More Than Four Squares

A recent DNA analysis told me I’m “less likely to freckle,” “more susceptible to male pattern baldness,” and have “a stronger tendency to be agreeable.” Coincidentally, I do have very few freckles, am shedding hair by the fistful, and when in the right mood, I can be as congenial as Sandra Bullock in a rom-com flick. It was only when I was told I had “a tendency toward lower childhood intelligence” that I began to question the scientific validity of the product. And then there was the trait that surprised me most: “A strong tendency toward longevity.” It turned out I held the genetic markers commonly found in elderly humans over 80 years old.

My mother, pictured second from the left.

My mother is in her mid-eighties and thriving in retirement—knock on wood—she’s enjoying twice-weekly Korean folk dancing troupe rehearsals and monthly performances, as well as late nights out with her church friends in Flushing, Queens. She often boasts of two-hour daily workouts at the gym and yoga, despite persistent knee pain and arthritis.

In contrast, my father died suddenly of a stroke a few days after his 57th birthday. I was thirteen at the time. At his funeral, members of our extended family and his friends all said he left us too soon. Because I was an adolescent and distraught by his sudden passing, I didn’t think of fifty-seven as particularly young. Until now. 

My father and I.

The physical resemblance between my father and me is uncanny. I often joke that I am a product of asexual reproduction. A clone. We have the same high-arched eyebrows, the same moon-shaped face, the same high forehead, the same slightly-wicked half-grin. The similarities have only grown as I’ve aged. The last few times I reunited with extended family members, they’ve gushed about how much I look like him. Some have even been moved to tears. This makes me uncomfortable because I hope I don’t mirror him on the inside. I’ve laid awake many a sleepless night anxiously imagining my arteries hardening, blood clots forming in my legs, fat deposits congealing on the walls of my heart. And though recent medical checkups state otherwise, I often wonder if my organs are a ticking time bomb set to go off when I turn fifty-seven in 2034.

Over the past two years, I’ve planned accordingly. Around my 40th birthday, I worked with a lawyer to set-up a will and trust. Though this was not particularly atypical for someone my age, it felt a little excessive as a single man with no heirs and few assets. Then again, I could fall asleep any evening and never awaken; a tiny fleck of arterial plaque blocking the flow of blood to my brain.

In the Notes app on my phone, I keep a bucket list. 

  1. Sell a novel to a big five publishing house
  2. Travel Asia for an entire year
  3. Learn how to speak Korean fluently no, semi-fluently (it’s really hard)
  4. Learn how to play jazz piano so I can sing along to my own accompaniment
  5. Adopt a rescue dog, maybe a Golden Retriever (I can be a little basic) or a Samoyed (It was love at first sight with @mayapolarbear)

I often wonder about my dad’s bucket list. He was an untenured philosophy professor, an artist and intellectual at heart, though the burden of living as an immigrant with four children to support had turned him highly-practical bordering on miserly. One of my earliest memories is of him shouting at me through the bathroom door while I sat on the toilet bowl.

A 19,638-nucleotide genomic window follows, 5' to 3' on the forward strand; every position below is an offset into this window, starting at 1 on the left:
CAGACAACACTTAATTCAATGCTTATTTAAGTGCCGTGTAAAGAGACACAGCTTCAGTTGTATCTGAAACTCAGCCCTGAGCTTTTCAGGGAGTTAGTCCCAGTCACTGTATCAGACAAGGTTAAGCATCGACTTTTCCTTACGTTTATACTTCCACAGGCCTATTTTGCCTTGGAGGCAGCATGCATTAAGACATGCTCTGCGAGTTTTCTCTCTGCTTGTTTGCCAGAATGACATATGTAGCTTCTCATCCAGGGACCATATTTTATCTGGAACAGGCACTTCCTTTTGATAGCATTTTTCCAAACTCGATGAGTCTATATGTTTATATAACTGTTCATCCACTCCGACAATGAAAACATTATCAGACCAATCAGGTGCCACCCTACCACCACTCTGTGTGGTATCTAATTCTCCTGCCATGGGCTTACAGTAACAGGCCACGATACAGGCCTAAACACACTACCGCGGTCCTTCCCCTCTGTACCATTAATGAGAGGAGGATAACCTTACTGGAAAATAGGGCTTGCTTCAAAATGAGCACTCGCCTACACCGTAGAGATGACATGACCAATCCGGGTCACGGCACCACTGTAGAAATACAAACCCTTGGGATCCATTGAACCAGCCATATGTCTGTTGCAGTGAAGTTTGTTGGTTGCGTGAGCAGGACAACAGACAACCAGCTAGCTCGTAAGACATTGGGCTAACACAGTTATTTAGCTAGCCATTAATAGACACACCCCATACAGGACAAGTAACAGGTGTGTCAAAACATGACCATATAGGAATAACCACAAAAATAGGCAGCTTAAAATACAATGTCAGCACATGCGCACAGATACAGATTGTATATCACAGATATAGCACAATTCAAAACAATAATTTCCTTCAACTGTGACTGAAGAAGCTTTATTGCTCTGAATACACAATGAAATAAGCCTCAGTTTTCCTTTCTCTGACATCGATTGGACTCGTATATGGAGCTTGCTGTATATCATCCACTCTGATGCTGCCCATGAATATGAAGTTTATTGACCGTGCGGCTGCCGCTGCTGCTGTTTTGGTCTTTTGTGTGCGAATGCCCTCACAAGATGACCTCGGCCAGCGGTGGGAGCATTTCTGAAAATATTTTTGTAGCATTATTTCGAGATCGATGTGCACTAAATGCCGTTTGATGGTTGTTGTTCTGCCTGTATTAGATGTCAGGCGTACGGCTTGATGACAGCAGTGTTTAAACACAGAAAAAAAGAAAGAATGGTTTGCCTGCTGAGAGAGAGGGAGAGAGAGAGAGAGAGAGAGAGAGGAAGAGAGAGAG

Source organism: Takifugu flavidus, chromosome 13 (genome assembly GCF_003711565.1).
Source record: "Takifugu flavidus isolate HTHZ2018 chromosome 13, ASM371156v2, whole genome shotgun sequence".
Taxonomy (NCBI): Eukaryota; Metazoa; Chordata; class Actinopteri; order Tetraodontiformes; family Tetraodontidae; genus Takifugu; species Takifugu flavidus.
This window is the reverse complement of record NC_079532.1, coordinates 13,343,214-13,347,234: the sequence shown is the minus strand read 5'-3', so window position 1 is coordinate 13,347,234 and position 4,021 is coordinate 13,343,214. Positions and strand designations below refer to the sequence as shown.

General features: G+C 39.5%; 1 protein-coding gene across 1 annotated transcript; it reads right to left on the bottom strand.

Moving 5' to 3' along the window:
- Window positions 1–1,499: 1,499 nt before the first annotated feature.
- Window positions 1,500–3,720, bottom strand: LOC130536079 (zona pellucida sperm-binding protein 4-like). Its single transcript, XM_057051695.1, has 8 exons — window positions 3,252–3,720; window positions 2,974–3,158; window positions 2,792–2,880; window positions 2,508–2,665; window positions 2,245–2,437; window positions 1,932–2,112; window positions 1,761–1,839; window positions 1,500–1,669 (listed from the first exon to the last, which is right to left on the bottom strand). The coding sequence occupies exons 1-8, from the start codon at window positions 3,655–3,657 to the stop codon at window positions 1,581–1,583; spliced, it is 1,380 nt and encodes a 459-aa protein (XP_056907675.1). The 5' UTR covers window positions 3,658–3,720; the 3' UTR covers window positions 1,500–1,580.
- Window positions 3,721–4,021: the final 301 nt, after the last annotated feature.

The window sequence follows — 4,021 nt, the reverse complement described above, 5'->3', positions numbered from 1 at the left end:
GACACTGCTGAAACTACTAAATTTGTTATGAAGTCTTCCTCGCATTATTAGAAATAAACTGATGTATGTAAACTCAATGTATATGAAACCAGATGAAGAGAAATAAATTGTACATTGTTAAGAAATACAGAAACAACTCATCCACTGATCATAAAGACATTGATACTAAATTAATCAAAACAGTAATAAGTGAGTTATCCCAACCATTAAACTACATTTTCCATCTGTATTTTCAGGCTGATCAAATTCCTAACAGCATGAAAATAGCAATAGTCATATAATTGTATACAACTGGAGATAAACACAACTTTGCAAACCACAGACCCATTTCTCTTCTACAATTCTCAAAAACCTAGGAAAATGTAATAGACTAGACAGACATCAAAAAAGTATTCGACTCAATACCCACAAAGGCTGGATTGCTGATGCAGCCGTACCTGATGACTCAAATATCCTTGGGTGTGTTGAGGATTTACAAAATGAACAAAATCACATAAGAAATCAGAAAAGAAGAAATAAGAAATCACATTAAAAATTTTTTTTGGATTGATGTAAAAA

“Toilet paper is expensive.” He rapped on the door. “Remember, four squares only.”  

I will never know my father’s highest wishes yet I can imagine, quite clearly, what he would say about my bucket list. 

How the hell are you going to pay for all that?

I’ve considered cashing out my retirement account to fund my travels though I wouldn’t last more than a year or two. The same holds true with opening a slew of credit cards and living off them until the banks show up on my front door. These options make sense for the unfortunate soul sentenced with a terminal diagnosis but are beyond reason for a healthy man in his early forties.

Despite the impracticality of my whims, I recently booked a one-way ticket to Bali. It’s in Asia, it’s cheap, and there’s a beach. There’s also an English-speaking, jazz piano teacher who charges ten bucks a lesson. While there, I hope to write, practice piano, and volunteer at a dog rescue. I will suckle on my savings and hustle up some remote freelance work. After Bali, I will head to South Korea for a language-intensive course and remain in Asia as long as I can, barring an emergency or the more likely scenario, going broke.

My father’s spirit asks, What are you going to do when that happens?

I’ve asked each of my three sisters individually if I could live in an RV in their driveways if worst comes to worst. It’s the least they can do, after all, I did write them into my will. 

Some might call this familial obligation. I call it economic privilege.

But what will you do after that?  He says.    

I could join a Korean folk-dancing troupe like mom and perform at Veterans’ Day celebrations at Rotary Clubs throughout Long Island. 

And after that?

I don’t know. But I do know I’m going to be fine. At least until August 15, 2034. Speaking of which, I’m going to be a hot mess at my 57th birthday party. 

Tom Pyun is a writer based in Los Angeles. He was a fellow with Tin House, Vermont Studio Center, Gemini Ink, and VONA/Voices. His work has appeared in The Rumpus7×7.laJoyland, and Blue Mesa Review and has been nominated for a Pushcart Prize and a Best of the Net award. He is an MFA candidate in fiction at Antioch University.